DrFirst Inc., a Rockville electronic prescription company, signed a one-year deal with Kaiser Permanente that executives of the three-year-old firm hope will serve as the basis of a broader relationship with the health care giant.
Doctors at Kaiser's Woodbridge Medical Center have already begun using DrFirst's software, which connects personal or handheld computers to a database of medical information that will search for drug interactions and patient allergies. Doctors can also send prescriptions electronically to the patient's pharmacy.
Kaiser, which employs about 9,000 physicians nationwide, signed a one-year contract that allows DrFirst's software to be used in its 29 medical centers in the Mid-Atlantic region, where 950 of its doctors are employed. Carol Forster, director of pharmacy management for Kaiser's Mid-Atlantic medical group, said the program may be rolled out beyond the Woodbridge center if it proves beneficial to the physicians. Financial terms of the deal were not disclosed.
"We know that electronic prescribing will be the future," Forster said. "We want to not only have the most drug information we can have at the point of care, but we also want to make sure the scripts we write are as accurate as possible and have least potential for adverse events or errors."
Kaiser Permanente previously had a contract with one of DrFirst's competitors, ePhysician Inc. of Mountain View, Calif. When it expired, Kaiser shopped around and chose DrFirst -- in part because of its capability to catch drug interactions and allergic reactions, Forster said. Several companies, including InstantDx LLC of Gaithersburg, are battling to gain the loyalty of physicians.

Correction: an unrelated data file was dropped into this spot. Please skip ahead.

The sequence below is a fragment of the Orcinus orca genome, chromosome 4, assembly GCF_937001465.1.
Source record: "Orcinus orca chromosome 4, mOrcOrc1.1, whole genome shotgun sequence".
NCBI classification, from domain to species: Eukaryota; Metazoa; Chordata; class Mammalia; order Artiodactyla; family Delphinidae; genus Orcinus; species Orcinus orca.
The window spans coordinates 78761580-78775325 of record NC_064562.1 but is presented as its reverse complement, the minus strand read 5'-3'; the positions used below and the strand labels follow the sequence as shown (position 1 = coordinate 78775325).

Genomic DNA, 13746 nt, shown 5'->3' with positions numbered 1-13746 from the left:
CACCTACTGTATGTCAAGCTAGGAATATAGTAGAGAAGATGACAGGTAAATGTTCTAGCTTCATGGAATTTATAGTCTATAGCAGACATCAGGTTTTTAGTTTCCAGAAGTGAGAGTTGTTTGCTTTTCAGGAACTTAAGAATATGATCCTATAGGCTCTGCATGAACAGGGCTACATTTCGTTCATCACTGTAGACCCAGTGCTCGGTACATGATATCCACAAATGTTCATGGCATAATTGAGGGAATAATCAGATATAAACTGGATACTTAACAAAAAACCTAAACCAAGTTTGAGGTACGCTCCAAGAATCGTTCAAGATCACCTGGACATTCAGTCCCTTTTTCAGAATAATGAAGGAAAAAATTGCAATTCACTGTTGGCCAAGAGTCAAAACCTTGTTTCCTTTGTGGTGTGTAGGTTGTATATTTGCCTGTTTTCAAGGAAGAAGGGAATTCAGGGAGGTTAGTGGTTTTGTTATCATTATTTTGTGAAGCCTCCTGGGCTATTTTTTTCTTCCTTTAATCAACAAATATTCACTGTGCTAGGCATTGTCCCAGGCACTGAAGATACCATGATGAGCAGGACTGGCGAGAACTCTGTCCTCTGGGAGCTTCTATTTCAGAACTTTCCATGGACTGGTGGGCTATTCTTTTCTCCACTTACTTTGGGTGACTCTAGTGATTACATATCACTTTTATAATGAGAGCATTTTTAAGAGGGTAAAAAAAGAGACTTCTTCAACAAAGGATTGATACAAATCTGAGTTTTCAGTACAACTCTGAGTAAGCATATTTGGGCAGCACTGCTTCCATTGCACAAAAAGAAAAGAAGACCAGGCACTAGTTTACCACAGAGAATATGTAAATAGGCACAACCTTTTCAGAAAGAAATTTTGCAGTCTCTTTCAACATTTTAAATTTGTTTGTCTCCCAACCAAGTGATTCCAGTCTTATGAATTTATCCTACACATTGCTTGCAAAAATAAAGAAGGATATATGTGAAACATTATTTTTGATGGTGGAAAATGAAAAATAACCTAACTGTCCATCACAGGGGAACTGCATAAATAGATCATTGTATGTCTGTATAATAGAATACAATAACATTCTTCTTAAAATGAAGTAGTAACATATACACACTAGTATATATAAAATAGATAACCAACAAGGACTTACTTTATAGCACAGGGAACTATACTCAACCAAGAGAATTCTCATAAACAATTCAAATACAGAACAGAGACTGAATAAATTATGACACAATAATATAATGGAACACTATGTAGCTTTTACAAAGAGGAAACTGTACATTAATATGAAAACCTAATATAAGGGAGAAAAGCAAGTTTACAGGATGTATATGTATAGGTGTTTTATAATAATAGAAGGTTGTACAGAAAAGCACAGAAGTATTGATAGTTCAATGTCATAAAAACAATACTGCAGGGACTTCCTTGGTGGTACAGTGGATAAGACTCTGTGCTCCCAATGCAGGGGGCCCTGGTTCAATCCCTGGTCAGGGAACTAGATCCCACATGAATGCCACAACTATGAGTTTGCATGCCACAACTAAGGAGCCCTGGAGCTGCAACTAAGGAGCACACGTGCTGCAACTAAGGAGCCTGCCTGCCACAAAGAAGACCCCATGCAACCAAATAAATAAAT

Most of the companies rely on networks that connect to pharmacies, including Alexandria-based SureScripts, but some also have their own relationships with the companies. DrFirst said late last month that it launched a network giving it direct access to Giant Food Inc.'s pharmacies.
"The first issue is the problem with preventable medication errors . . . part of the issue is, you have doctors writing scripts on prescription pads and the handwriting is illegible," said John F. Bartos Jr., senior vice president of e-health products and services at DrFirst.
DrFirst's technology, which avoids bad handwriting by prompting physicians to make choices from lists, is being used at MedStar Health, Prince George's Hospital Center and Dimensions Healthcare System. The company says that using the software can save money for doctors and patients by checking to see if the prescribed medicine is covered by the patient's health care plan, Bartos said.
DrFirst executives said they are hoping the pilot contract with Kaiser's Mid-Atlantic unit will lead to a national deal. The Woodbridge center is the first to test the program by equipping each doctor with a handheld computer. Exam rooms in the other medical groups connect to the Internet though personal computers.
Forster noted that there is a learning curve for doctors who may not be accustomed to using technology to write prescriptions.
"Part of my job is to just make sure we're giving the best pharmaceutical care to our patients," she said. "The best thing about it is the safety piece."